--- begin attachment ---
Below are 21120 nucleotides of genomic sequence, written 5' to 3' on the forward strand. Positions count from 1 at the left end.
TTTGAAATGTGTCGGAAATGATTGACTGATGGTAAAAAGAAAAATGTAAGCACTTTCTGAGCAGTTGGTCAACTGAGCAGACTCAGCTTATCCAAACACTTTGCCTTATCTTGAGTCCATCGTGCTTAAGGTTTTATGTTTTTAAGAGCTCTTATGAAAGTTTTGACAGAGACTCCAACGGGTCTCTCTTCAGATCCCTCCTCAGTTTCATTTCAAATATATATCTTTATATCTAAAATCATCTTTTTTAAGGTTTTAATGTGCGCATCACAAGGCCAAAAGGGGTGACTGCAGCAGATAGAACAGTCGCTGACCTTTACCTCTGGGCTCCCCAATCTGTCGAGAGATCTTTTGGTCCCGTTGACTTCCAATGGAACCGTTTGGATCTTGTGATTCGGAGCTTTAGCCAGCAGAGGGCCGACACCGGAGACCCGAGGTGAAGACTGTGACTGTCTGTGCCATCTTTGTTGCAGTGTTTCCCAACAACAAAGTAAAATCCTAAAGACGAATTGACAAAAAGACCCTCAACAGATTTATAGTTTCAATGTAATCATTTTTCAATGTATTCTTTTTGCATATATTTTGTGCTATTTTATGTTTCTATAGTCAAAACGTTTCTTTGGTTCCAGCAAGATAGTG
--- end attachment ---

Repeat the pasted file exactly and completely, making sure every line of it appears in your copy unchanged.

Below are 21120 nucleotides of genomic sequence, written 5' to 3' on the forward strand. Positions count from 1 at the left end.
TTTGAAATGTGTCGGAAATGATTGACTGATGGTAAAAAGAAAAATGTAAGCACTTTCTGAGCAGTTGGTCAACTGAGCAGACTCAGCTTATCCAAACACTTTGCCTTATCTTGAGTCCATCGTGCTTAAGGTTTTATGTTTTTAAGAGCTCTTATGAAAGTTTTGACAGAGACTCCAACGGGTCTCTCTTCAGATCCCTCCTCAGTTTCATTTCAAATATATATCTTTATATCTAAAATCATCTTTTTTAAGGTTTTAATGTGCGCATCACAAGGCCAAAAGGGGTGACTGCAGCAGATAGAACAGTCGCTGACCTTTACCTCTGGGCTCCCCAATCTGTCGAGAGATCTTTTGGTCCCGTTGACTTCCAATGGAACCGTTTGGATCTTGTGATTCGGAGCTTTAGCCAGCAGAGGGCCGACACCGGAGACCCGAGGTGAAGACTGTGACTGTCTGTGCCATCTTTGTTGCAGTGTTTCCCAACAACAAAGTAAAATCCTAAAGACGAATTGACAAAAAGACCCTCAACAGATTTATAGTTTCAATGTAATCATTTTTCAATGTATTCTTTTTGCATATATTTTGTGCTATTTTATGTTTCTATAGTCAAAACGTTTCTTTGGTTCCAGCAAGATAGTG